One key ingredient often missing is a primary focus on the music itself. How do people from different cultural backgrounds actually approach playing the music, and when, and why? “What instruments do you play that are like mine? If I listen to the way you play your instrument, how can that inform me about how one plays music, and even in understanding what music is?” Even though different fundamental techniques may be used when it comes to different wind instruments, exploring common elements, such as how to play with air, for example, can be informative. Regarding drawing in new audiences, people familiar with the music of their own culture are more likely to attend a concert such as “Encircling the World: Flutes II”; in so doing, they will be exposed to other approaches to music-making, traditions that they otherwise wouldn’t experience.

Read more: Two musical exercises in cultivating cultural understanding

Artscape Wychwood Barns, in the event space

Music in the Barns

Creating musical events in unusual spaces is one of the signature features of Music in the Barns, an organization founded in 2008 by violist Carol Gimbel. At the time, Gimbel had an artist studio in the Artscape Wychwood Barns building which was renovated from several large early 20th-century TTC streetcar garages to create a multi-use facility that contains individual artist studios, a farmers market, a greenhouse, an event space and arts organization offices. On June 2, Music in the Barns is staging a celebratory post-Covid return with different events happening in the various Barns’ spaces to create a multi-sensory experience for the audience. 

Anchoring the evening will be a concert to finally celebrate their 2019 album – Music in the Barns: Bolton, Godin & Oesterle (newfocusrecordings.com). As Gimbel explained to me during a recent phone conversation, they had previously championed the music on the album during their concerts at the Barns, and after recording it and spending many hours editing it, they never had a chance to do the album-launch concert properly before the lockdowns began. This concert will therefore be the chance for an extended evening of celebration with all those who worked on the album.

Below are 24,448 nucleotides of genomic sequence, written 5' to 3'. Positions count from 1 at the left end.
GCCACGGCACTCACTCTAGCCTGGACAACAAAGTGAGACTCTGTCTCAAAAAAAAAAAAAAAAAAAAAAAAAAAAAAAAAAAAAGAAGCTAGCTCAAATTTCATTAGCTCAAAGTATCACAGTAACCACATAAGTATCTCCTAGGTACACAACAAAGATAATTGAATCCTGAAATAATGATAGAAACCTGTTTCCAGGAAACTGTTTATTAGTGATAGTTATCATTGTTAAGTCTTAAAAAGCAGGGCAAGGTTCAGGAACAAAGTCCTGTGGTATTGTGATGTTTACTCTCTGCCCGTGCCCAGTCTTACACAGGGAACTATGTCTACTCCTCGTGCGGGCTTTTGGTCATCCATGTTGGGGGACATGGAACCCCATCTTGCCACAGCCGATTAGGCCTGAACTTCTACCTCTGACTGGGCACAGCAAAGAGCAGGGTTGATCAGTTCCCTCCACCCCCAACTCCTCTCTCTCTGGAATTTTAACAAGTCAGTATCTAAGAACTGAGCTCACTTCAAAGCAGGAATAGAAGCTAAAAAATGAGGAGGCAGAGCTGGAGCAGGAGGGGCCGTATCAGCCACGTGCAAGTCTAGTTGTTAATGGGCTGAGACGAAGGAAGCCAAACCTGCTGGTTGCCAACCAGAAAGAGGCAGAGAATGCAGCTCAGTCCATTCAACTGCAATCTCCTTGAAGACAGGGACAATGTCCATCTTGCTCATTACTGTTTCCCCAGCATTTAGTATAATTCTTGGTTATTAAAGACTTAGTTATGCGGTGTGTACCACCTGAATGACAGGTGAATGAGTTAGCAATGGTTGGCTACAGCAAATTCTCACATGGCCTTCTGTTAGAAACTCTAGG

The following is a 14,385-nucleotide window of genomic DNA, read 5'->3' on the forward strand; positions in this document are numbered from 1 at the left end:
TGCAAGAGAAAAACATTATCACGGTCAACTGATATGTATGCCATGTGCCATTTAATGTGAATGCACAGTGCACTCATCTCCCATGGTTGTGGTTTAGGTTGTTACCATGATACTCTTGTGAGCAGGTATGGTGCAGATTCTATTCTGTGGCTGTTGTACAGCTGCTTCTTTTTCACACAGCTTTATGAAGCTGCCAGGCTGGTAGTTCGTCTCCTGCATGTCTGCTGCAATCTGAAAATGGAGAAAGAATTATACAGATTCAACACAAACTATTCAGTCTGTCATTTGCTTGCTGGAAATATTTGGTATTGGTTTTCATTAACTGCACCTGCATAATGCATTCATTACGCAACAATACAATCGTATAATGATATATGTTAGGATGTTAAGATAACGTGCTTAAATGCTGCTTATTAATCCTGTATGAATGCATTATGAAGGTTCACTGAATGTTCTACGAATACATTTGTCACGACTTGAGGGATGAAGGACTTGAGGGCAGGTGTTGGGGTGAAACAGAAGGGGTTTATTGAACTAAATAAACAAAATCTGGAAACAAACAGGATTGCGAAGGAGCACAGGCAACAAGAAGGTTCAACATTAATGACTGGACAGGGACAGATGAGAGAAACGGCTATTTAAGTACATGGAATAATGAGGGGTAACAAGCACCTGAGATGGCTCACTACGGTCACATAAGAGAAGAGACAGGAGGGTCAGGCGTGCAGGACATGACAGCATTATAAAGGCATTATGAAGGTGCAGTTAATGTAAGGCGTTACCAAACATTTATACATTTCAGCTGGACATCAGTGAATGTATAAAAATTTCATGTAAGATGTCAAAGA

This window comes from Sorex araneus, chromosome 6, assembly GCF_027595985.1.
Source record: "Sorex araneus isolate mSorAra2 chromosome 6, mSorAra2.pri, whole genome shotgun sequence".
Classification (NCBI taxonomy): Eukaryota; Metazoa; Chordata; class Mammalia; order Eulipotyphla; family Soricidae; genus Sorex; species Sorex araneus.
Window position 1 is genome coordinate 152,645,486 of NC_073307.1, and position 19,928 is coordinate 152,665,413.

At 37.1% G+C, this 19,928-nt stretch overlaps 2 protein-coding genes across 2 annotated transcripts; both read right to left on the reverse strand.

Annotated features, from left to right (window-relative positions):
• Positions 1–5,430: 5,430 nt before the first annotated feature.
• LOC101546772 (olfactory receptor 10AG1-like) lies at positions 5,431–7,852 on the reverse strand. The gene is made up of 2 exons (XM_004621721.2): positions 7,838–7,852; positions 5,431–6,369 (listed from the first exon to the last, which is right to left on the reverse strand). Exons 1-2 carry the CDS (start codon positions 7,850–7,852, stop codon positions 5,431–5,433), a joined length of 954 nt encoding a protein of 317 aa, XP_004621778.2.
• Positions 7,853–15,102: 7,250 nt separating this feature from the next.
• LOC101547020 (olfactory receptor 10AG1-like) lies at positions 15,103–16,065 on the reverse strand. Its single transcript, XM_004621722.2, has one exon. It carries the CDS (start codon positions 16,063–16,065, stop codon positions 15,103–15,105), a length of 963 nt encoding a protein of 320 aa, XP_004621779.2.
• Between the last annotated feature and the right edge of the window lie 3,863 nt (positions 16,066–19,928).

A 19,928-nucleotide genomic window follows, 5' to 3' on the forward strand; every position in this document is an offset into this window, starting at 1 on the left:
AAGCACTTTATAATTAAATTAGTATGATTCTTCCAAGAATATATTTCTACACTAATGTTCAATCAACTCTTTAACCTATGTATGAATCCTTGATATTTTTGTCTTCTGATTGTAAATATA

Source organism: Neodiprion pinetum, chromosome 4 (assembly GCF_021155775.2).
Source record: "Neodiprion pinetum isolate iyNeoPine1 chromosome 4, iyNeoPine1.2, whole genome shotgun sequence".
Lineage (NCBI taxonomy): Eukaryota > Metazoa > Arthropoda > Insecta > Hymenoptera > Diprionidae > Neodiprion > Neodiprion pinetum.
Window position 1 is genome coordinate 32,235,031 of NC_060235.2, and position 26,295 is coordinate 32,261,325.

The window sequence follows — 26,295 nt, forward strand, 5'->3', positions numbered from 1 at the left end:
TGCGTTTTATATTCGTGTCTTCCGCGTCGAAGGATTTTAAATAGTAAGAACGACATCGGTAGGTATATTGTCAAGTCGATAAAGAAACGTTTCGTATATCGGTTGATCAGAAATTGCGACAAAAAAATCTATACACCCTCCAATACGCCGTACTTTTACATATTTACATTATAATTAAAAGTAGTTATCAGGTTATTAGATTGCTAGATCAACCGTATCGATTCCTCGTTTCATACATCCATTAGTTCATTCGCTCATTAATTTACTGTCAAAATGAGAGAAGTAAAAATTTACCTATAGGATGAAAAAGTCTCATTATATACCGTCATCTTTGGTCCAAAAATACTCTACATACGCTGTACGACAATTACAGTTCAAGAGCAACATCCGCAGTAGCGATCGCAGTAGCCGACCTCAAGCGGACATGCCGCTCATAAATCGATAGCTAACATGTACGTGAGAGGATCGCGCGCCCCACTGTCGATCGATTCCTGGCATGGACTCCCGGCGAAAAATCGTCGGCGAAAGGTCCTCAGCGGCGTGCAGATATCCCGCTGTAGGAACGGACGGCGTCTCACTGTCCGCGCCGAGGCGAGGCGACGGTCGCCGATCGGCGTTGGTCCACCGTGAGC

Read more: Creating Musical Spaces Indoor and Out | Two Visions

Women from Space founder/ organizers Bea Labikova (left) and Kayla MilmineWomen from Space is a very special festival, highlighting creativity across a diverse range of music and mixed-media work, often improvisatory, sometimes electronic, scheduled each year to coincide with International Women’s Day weekend.

First launched in 2019 just a week before the COVID-19 lockdown, the event highlights many of the ways in which women are expanding and redefining the sonic landscape, shifting any remaining boundaries between genres and fusing them into new forms. Last year, in full lockdown, founder/organizers Kayla Milmine and Bea Labikova made available an innovative three-dimensional projection box that allowed home viewers to watch the festival in a unique miniature environment. For the fourth edition, the festival is back on stage, this time in the Tranzac’s main hall for three nights and then at 918 Bathurst for the finale. As with past editions there are events that will be better experienced than described. Pre-show panels and chats, presented by Musicworks, run from 7:00 to 7:30 with four to five performances per evening beginning at 8PM.